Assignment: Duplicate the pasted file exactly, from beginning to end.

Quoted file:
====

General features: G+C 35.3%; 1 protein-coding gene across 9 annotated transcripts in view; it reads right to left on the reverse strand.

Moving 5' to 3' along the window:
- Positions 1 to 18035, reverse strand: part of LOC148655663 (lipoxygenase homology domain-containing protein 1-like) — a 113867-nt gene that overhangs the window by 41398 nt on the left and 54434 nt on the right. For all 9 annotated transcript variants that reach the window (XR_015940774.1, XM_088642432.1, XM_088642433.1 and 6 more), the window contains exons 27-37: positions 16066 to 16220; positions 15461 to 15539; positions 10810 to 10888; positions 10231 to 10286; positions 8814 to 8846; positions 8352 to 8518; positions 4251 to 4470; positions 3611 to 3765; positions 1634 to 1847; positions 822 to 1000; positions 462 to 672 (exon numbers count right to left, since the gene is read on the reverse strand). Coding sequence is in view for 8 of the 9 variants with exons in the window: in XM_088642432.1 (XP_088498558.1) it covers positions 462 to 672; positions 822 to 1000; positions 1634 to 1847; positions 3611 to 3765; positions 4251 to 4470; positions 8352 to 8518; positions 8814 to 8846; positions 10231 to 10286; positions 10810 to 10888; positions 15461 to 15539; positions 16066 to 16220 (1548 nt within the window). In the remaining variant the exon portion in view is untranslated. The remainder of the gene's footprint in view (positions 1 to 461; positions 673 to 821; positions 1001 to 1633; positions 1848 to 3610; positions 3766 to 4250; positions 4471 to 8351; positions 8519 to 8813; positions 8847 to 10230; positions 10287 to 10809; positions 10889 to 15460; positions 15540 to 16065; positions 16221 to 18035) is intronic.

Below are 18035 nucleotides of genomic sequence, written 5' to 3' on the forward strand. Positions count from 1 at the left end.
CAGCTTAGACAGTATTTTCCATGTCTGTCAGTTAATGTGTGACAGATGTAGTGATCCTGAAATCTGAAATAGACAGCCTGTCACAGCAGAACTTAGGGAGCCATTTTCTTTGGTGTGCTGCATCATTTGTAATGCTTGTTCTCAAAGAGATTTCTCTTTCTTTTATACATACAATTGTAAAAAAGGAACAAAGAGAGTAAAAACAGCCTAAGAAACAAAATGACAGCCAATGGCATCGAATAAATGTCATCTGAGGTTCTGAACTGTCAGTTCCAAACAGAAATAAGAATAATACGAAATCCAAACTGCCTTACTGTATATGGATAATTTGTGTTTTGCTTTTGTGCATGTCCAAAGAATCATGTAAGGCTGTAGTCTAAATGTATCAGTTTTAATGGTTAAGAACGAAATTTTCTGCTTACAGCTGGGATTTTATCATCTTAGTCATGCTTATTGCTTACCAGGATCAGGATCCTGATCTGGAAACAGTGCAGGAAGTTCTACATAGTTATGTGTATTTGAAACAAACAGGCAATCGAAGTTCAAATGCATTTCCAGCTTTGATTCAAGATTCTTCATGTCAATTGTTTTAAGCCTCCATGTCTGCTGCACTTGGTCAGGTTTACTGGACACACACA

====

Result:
General features: G+C 35.3%; 1 protein-coding gene across 9 annotated transcripts in view; it reads right to left on the reverse strand.

Moving 5' to 3' along the window:
- Positions 1 to 18035, reverse strand: part of LOC148655663 (lipoxygenase homology domain-containing protein 1-like) — a 113867-nt gene that overhangs the window by 41398 nt on the left and 54434 nt on the right. For all 9 annotated transcript variants that reach the window (XR_015940774.1, XM_088642432.1, XM_088642433.1 and 6 more), the window contains exons 27-37: positions 16066 to 16220; positions 15461 to 15539; positions 10810 to 10888; positions 10231 to 10286; positions 8814 to 8846; positions 8352 to 8518; positions 4251 to 4470; positions 3611 to 3765; positions 1634 to 1847; positions 822 to 1000; positions 462 to 672 (exon numbers count right to left, since the gene is read on the reverse strand). Coding sequence is in view for 8 of the 9 variants with exons in the window: in XM_088642432.1 (XP_088498558.1) it covers positions 462 to 672; positions 822 to 1000; positions 1634 to 1847; positions 3611 to 3765; positions 4251 to 4470; positions 8352 to 8518; positions 8814 to 8846; positions 10231 to 10286; positions 10810 to 10888; positions 15461 to 15539; positions 16066 to 16220 (1548 nt within the window). In the remaining variant the exon portion in view is untranslated. The remainder of the gene's footprint in view (positions 1 to 461; positions 673 to 821; positions 1001 to 1633; positions 1848 to 3610; positions 3766 to 4250; positions 4471 to 8351; positions 8519 to 8813; positions 8847 to 10230; positions 10287 to 10809; positions 10889 to 15460; positions 15540 to 16065; positions 16221 to 18035) is intronic.

Below are 18035 nucleotides of genomic sequence, written 5' to 3' on the forward strand. Positions count from 1 at the left end.
CAGCTTAGACAGTATTTTCCATGTCTGTCAGTTAATGTGTGACAGATGTAGTGATCCTGAAATCTGAAATAGACAGCCTGTCACAGCAGAACTTAGGGAGCCATTTTCTTTGGTGTGCTGCATCATTTGTAATGCTTGTTCTCAAAGAGATTTCTCTTTCTTTTATACATACAATTGTAAAAAAGGAACAAAGAGAGTAAAAACAGCCTAAGAAACAAAATGACAGCCAATGGCATCGAATAAATGTCATCTGAGGTTCTGAACTGTCAGTTCCAAACAGAAATAAGAATAATACGAAATCCAAACTGCCTTACTGTATATGGATAATTTGTGTTTTGCTTTTGTGCATGTCCAAAGAATCATGTAAGGCTGTAGTCTAAATGTATCAGTTTTAATGGTTAAGAACGAAATTTTCTGCTTACAGCTGGGATTTTATCATCTTAGTCATGCTTATTGCTTACCAGGATCAGGATCCTGATCTGGAAACAGTGCAGGAAGTTCTACATAGTTATGTGTATTTGAAACAAACAGGCAATCGAAGTTCAAATGCATTTCCAGCTTTGATTCAAGATTCTTCATGTCAATTGTTTTAAGCCTCCATGTCTGCTGCACTTGGTCAGGTTTACTGGACACACACA